Lyrical DanceWhat is the definition?Where did it originate?Why is it looked down upon in certain dance arenas?Should it not be classified in the same domain as Ballet or Modern?
When we talk of lyrical dance, most people who are familiar with dance think of a category of that is offered at the local private studio. It is alsothought of as a category in dance competitions. Most of us in the dance world have come in contact with lyrical dance at some point in ourcareers. But when we are asked to deﬁne lyrical dance, we are at a loss. We are at more of a loss when the question of its origin andlegitimacy is presented. What is the deﬁnition of lyrical? Where did it originate? Phyllis Balagna-Demoret, owner of Steppinʼ Out dance studio,believes it started around 20 years ago when teachers started choreographing ballet to Top 40 music because traditional ballet to classicalmusic was not doing well on the competition stage. So with the incorporation of popular music the movement quality started to use morepopular vernacular movement jazz movement. The beginnings of jazz.Some other possible inﬂuences are:One of the ﬁrst times the word ʻlyricalʼ is used is in a type of ancient Egyptian dance, classiﬁed by Irena Lexova in her book Ancient EgyptianDances. These dances are probably not truly related to the lyrical dance known today, but more than likely had expressive and harmoniousmovement qualities, the same pursuant qualities of todayʼs lyrical dance.
The Definition of Lyrical Dance is...There is no deﬁnition. Lyrical has not been archived in an acedemic space. Where as existing on a prosceium stage usually ensures thearchiving of a Western dance forms origin. Even though lyrical closely resembles vernacular or a marginalized dance form, scholars have notset out to archive lyricals history. There is not a scholarly deﬁntion however some information about lyrical pops up in dance industrymagazines and websites. We can always ﬁnd a Lyrical dance on youtube as well as on TV SYTYCD. In an article by Wendy Garofoli “TheLyrical Debate “ lyrical is “a hybrid of jazz and ballet, with a little bit of modern thrown in for good measure”
Beginnings of Jazz Dance Jazz Music Syncopation European Harmonies Tap African Rhythms Ballet American Gospel Singing Social dance Traditional Cultural Dance Where did it originate? Some possible inﬂuences are:One of the ﬁrst times the word ʻlyricalʼ is used is to describe an ancient Egyptian dance, classiﬁed by Irena Lexova in her book AncientEgyptian Dances. These dances are probably not truly related to the lyrical dance known today, but more than likely had expressive andharmonious movement qualities, the same pursuant qualities of todayʼs lyrical dance.Lyrical dance is known for the blend of jazz and ballet. Lyrical could have evolved from lyrical jazz.Jazz dance started as a vernacular dance form demonstrated expressiveness of movement to popular music, jazz music. Syncopation,European harmonies, African rhythms and American gospel singing inspired this style of music and dance (Alford 10). The movement qualitiesof jazz dance evolved from its earliest inﬂuence of tap dancing, which is also derived from African and European inﬂuences. Other elementscrucial to the birth of jazz dance are ballet, social dance, and other forms of traditional cultural dance.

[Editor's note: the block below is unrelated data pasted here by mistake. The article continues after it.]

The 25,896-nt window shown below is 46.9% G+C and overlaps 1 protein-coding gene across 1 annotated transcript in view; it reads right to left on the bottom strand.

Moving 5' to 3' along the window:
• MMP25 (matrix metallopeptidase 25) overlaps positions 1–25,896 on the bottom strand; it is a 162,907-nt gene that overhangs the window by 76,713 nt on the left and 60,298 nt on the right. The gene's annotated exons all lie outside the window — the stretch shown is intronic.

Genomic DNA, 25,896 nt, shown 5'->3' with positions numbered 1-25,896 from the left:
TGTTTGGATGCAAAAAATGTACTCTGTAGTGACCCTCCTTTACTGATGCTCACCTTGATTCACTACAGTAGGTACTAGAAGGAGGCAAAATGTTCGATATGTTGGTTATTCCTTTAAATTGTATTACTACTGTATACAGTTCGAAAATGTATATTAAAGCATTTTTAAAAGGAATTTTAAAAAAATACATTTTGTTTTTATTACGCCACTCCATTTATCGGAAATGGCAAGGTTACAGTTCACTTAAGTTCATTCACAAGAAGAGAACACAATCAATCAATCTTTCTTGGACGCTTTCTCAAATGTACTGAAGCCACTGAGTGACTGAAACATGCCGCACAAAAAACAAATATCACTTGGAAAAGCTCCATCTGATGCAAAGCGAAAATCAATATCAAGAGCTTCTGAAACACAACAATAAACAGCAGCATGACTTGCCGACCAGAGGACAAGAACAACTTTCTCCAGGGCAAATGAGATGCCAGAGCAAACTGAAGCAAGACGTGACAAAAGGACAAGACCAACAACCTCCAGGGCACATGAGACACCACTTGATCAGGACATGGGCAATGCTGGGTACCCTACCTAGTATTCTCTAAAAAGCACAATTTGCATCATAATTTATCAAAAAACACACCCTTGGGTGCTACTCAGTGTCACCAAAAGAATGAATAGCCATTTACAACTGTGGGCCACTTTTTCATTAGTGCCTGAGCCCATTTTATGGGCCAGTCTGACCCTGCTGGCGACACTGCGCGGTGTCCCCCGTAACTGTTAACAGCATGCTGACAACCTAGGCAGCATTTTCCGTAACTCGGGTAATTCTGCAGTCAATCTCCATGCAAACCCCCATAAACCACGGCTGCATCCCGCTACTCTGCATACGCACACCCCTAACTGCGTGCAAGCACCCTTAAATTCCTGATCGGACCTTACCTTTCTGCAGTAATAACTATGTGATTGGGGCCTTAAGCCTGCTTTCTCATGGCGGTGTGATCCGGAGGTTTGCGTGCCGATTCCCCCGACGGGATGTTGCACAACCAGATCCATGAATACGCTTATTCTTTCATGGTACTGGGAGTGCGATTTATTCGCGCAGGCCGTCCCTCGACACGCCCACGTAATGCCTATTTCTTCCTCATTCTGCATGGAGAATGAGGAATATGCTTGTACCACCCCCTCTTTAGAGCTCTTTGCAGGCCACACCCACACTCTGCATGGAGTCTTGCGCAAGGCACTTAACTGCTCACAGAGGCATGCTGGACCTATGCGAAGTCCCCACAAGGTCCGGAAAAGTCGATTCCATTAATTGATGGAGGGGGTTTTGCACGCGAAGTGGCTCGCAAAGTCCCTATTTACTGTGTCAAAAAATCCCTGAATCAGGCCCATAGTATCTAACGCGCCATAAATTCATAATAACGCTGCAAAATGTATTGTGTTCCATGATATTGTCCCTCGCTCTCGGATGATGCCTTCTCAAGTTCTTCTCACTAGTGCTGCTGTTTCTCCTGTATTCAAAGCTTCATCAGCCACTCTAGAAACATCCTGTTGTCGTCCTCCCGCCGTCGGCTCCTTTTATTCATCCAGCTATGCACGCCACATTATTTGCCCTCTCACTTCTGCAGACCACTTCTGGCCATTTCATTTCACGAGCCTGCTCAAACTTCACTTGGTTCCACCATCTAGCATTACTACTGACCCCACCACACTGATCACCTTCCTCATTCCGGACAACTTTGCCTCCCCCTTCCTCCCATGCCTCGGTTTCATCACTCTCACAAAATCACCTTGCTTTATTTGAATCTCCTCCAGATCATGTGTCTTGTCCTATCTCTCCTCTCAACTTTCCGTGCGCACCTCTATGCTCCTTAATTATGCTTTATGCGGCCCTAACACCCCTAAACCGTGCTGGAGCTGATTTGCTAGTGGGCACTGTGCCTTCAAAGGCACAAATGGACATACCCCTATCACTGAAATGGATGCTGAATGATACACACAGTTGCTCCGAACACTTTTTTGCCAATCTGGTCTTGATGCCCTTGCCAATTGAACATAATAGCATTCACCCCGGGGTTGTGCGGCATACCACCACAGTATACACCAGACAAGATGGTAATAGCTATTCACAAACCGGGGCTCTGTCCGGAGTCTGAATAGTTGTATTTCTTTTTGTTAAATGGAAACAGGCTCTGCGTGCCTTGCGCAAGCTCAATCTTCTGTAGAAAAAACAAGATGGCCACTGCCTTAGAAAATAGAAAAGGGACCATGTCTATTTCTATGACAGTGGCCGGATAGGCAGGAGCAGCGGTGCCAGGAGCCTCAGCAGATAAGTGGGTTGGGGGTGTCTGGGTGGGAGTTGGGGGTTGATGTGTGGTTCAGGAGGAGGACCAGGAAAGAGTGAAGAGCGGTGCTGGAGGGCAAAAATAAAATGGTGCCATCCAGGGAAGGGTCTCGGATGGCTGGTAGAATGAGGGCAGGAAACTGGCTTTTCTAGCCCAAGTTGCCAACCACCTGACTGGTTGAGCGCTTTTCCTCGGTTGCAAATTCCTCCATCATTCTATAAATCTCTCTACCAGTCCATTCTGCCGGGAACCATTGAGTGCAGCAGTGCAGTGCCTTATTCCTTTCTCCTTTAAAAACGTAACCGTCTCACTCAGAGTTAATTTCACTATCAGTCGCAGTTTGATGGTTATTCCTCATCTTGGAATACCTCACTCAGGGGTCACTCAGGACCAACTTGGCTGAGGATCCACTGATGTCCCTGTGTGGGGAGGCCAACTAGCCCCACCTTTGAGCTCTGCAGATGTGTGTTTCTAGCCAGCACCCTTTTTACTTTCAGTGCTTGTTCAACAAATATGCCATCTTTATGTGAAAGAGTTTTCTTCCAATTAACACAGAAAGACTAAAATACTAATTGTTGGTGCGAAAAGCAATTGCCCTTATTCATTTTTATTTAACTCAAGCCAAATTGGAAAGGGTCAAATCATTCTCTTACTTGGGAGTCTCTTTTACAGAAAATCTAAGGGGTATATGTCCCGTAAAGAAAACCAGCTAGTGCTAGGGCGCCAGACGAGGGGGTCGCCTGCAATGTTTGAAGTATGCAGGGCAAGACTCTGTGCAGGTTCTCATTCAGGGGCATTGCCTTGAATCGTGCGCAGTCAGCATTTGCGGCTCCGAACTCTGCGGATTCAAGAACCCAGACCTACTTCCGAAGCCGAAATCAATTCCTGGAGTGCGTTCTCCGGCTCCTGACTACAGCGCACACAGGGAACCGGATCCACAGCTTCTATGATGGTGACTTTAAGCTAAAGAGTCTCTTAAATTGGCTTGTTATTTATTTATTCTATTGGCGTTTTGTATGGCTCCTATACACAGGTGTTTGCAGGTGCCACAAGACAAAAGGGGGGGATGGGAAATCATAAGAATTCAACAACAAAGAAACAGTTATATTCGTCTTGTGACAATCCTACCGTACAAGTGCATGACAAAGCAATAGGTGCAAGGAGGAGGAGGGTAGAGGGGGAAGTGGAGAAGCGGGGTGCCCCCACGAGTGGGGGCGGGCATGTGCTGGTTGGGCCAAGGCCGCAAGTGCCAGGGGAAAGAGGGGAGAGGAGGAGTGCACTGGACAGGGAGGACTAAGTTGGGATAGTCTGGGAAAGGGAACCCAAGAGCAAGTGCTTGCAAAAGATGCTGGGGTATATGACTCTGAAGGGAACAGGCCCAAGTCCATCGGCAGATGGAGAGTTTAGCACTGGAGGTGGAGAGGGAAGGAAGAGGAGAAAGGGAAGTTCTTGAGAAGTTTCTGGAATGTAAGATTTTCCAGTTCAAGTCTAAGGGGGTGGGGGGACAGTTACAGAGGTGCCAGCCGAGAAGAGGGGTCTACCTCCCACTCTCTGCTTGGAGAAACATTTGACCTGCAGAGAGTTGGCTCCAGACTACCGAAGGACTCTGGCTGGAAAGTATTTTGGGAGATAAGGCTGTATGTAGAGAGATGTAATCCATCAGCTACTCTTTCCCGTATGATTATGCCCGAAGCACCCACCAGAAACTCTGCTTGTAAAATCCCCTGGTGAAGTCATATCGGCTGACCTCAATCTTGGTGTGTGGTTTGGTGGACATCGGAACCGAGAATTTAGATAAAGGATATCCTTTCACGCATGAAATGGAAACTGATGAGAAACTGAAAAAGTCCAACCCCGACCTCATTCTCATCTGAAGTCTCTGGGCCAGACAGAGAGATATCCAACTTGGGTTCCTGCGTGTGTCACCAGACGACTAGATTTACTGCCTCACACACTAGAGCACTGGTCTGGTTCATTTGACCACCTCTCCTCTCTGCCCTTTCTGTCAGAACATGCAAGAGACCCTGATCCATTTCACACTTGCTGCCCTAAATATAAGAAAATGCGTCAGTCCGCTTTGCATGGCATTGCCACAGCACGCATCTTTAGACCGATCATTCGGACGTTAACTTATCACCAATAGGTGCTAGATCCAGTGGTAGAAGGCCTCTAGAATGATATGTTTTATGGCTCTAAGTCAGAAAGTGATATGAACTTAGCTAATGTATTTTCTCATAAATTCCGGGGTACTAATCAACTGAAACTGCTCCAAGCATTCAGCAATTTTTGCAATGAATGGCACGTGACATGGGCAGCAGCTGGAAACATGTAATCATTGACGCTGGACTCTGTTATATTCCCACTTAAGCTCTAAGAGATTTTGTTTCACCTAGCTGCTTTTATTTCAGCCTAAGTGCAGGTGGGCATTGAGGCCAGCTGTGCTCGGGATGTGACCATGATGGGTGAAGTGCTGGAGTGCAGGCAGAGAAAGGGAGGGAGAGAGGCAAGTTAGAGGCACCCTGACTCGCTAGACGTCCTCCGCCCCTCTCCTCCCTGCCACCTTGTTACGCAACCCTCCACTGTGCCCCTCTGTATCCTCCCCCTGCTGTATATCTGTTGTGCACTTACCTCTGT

Luigi Gus Giordano Jack ColeJazz dance usually seems to take the direction of popular entertainment.(Marcus Alford, Jazz Danceology: Teaching and Choreographing JazzDance).important transformations that allowed it to move forward on the Broadway stage.Jack Cole is known as the Father of jazz dance. He blended East Indian dance with popular music in the early to mid 20th century1936, George Balanchine with assistance of black rhythm tapper Herbie Harper choreographed Slaughter on Tenth Avenue. “This blend ofballet and tap created a new style of theatrical dance” (Lihls 68). Agnes de Mille choreographed the “Dream Ballet” in 1943 for the musicalOklahoma!.“The addition of ballet has extended the theatrical dance vocabulary by adding movements such as leaps, multiple turns and lyricalstyle contrasts” Another important person in the development of lyrical dance is jazz dance innovator, Luigi. He is known for developing anelementally safe, lyrical jazz movement style and technique. The Luigi style combines modern dance, ballet and traditional jazz dance.Gus Giordanoʼs explanation of jazz dance, “Jazz dance is a dynamic, ever-changing dance genre, always open to snapping up newmovement ideas and soaking up the latest cultural styles” (Alford 8). The development of different jazz dance classiﬁcations, including: lyricaljazz, Broadway jazz, street jazz, and contemporary jazz is an example of Mr. Giordanoʼs description of how jazz evolves, combines andmorphs with other styles into different branches of jazz.